Evolutionäre Mechanismen: MHC (major histocompatibility complex) und sein Beitrag zu sozialer Interaktion und Populationsaufspaltung während Speziationsprozessen
In preliminary investigations I have shown that Eurasian perch (<it>Perca fluviatilis</it> L.) of Lake Constance that form local aggregations with kin can olfactory discriminate between kin and non-kin, and additionally between the own and a foreign population that lives in sympatry within the same lake. Specific allelic compositions at MHC (major histocompatibility complex) genes have been shown to play a major role in kin recognition and to influence mate choice decisions in a variety of vertebrate species, including freshwater fishes, by affecting the individual body odour. In this project I want to investigate the role of MHC genes for kin- and population recognition. First, I will test if perch differentiate individuals by "family specific" MHC alleles learned by phenotype matching and use this information for kin recognition. Secondly I develop and test a new hypothesis that kin recognition could be the basal mechanism from which olfactory based population recognition may have derived. There I would show that in species using chemical communication for social interactions like e.g. kin recognition, MHC genes that determine specific odours could be under strong disruptive selection during the speciation process. This could lead to "population specific" MHC genes that can be used to olfactory discriminate between populations and drive reproductive isolation. Molecular genetic investigations about differences in the individual composition of specific MHC alleles within and between the coexisting perch populations of Lake Constance will be combined with behavioural experiments for MHC-mediated kin- and population recognition and mate choice strategies.
- FB Biologie
|(2006): Kin and population recognition in sympatric Lake Constance perch (Perca fluviatilis L.) : can assortative shoaling drive population divergence? Behavioral Ecology and Sociobiology ; 59 (2006), 4. - S. 461-468. - ISSN 0340-5443. - eISSN 1432-0762||
Kin and population recognition in sympatric Lake Constance perch (Perca fluviatilis L.) : can assortative shoaling drive population divergence?
Prior studies have shown that perch (Perca fluviatilis L.) of Lake Constance belong to two genetically different but sympatric populations and that local aggregations of juveniles and adults contain closely related kin. In this study, we analysed the genetic structure of pelagic perch larvae to investigate if kin-structured shoals already exist during early ontogenetic development or might be the result of homing to natal sites. Analysis of the gene frequencies at five microsatellite loci revealed that three out of five pelagic aggregations of larvae showed significant accumulation of kin. To investigate possible mechanisms of shoal formation, we tested if perch use olfactory cues to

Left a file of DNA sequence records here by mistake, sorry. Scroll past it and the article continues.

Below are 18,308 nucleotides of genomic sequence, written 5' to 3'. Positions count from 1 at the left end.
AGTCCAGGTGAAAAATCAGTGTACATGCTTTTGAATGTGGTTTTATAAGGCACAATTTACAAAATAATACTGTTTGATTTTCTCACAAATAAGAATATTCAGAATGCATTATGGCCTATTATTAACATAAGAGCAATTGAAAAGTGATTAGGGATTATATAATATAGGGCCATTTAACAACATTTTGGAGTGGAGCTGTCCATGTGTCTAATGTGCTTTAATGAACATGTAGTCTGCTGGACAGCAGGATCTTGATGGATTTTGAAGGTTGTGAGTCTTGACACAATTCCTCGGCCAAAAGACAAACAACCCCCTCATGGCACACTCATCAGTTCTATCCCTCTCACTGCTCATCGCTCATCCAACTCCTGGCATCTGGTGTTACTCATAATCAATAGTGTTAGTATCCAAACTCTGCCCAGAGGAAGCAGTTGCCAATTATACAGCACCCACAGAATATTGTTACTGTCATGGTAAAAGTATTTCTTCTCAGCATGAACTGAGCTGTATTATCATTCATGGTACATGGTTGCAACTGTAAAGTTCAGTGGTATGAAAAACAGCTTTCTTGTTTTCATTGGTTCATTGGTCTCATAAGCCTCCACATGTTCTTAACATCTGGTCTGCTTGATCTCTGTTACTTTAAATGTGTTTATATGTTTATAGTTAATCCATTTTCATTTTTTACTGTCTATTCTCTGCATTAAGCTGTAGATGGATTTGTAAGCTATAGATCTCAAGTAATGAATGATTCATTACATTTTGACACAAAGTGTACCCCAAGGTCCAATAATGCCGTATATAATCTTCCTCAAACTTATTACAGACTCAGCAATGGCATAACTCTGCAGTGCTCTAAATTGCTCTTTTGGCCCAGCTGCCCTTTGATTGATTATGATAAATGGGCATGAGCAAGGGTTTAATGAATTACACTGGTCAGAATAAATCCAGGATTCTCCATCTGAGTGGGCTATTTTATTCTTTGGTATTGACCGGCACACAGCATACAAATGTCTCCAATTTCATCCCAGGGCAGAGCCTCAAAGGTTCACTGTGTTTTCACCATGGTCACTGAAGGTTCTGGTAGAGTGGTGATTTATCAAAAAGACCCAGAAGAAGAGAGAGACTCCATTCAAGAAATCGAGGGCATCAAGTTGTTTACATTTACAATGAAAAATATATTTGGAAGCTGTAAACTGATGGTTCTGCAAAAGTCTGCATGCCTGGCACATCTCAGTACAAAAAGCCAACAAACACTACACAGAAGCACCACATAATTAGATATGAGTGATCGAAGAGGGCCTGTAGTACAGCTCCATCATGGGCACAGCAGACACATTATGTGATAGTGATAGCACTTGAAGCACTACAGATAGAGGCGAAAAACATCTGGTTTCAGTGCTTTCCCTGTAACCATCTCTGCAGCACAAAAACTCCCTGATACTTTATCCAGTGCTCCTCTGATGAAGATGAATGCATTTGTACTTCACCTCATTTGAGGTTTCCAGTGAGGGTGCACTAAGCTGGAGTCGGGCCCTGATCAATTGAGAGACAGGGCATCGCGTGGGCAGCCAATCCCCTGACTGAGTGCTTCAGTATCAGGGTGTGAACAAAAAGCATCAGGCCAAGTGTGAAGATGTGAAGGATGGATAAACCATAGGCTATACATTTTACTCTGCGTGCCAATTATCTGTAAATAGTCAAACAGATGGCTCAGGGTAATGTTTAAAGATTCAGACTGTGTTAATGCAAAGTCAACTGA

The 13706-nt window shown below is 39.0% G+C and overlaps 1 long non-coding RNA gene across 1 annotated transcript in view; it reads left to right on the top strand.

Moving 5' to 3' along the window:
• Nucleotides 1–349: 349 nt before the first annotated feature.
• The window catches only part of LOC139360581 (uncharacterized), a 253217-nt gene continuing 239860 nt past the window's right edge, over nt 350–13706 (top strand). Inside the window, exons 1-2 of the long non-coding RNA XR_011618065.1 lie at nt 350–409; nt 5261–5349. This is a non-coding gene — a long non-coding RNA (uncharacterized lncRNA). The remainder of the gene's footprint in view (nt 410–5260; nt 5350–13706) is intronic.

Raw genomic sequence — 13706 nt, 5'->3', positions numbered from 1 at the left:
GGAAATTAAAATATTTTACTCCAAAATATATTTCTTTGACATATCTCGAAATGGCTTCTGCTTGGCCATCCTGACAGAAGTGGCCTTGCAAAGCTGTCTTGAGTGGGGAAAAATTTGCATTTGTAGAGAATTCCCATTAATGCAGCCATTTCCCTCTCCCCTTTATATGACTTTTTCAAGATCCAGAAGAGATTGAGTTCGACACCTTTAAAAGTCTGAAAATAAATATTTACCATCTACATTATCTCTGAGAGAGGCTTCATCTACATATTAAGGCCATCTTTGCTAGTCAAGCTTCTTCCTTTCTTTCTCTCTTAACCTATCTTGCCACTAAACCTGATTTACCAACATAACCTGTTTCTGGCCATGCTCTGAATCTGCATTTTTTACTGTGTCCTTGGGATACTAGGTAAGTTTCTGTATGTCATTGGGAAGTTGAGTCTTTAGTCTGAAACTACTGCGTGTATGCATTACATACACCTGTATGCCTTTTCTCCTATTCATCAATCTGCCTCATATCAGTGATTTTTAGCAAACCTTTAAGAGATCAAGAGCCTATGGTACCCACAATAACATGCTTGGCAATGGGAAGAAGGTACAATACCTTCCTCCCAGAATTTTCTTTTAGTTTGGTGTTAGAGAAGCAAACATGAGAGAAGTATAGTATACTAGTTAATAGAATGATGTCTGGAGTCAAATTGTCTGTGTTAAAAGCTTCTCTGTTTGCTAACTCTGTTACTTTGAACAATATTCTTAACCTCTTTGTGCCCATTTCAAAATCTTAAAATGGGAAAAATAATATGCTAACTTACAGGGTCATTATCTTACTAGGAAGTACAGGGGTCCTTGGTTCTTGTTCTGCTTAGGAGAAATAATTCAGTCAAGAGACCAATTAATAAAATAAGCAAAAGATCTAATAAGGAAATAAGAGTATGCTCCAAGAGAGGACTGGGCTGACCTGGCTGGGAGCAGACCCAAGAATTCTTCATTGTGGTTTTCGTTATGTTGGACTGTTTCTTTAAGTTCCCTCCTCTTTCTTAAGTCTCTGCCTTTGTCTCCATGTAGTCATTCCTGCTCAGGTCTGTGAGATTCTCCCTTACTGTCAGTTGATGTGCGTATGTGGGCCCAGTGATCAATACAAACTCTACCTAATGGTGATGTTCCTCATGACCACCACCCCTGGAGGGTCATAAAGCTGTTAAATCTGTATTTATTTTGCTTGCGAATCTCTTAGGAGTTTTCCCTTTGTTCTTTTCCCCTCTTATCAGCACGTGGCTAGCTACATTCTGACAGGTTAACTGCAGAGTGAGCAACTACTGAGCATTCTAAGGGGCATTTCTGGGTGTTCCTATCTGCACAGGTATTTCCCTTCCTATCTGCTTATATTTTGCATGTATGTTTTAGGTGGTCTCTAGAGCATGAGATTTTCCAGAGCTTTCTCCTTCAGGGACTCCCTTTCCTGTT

|(2004): Postglacial colonization shows evidence for sympatric population splitting of Eurasian perch (Perca fluviatilis L.) in Lake Constance Molecular Ecology ; 13 (2004), 2. - S. 491-497. - eISSN 1365-294X||
Postglacial colonization shows evidence for sympatric population splitting of Eurasian perch (Perca fluviatilis L.) in Lake Constance
Previous microsatellite analysis showed that two subpopulations of perch (Perca fluviatilis L.) exist in Lake Constance. This raises questions of whether (i) Lake Constance was colonized by two populations that diverged in allopatry, or (ii) the two subpopulations diverged in sympatry. Sequence analysis of a 365 bp mtDNA fragment (5-end of the D-loop) of perch from Lake Constance and adjacent waters revealed 10 haplotypes. We suggest colonization via the Danube river, based on the frequency and dispersion of haplotypes, and knowledge of the lake s palaeohydrological development. Pairwise FST-values using mitochondrial DNA sequences showed no significant population subdivision. Our study provides strong evidence that subpopulations of perch in Lake Constance have diverged in sympatry.
|(2004): Evolutionary mechanisms of population divergence in Eurasian perch (Perca fluviatilis L.)||
The central issue of this thesis is the understanding of evolutionary mechanisms, that maintain and drive the divergence of populations and can lead to sympatric speciation. A former study showed that two populations of perch (Perca fluviatilis L.) co-exist in Lake Constance. For the first time I provide empirical evidence, that socially mediated divergence (kin- and population preference) in combination with ecological factors (difference in spawning times) could explain the origin and persistence of the perch subpopulations. Divergence between perch populations could be reinforced by reduced hybrid fitness.
|Period:||01.04.2006 – 31.03.2010|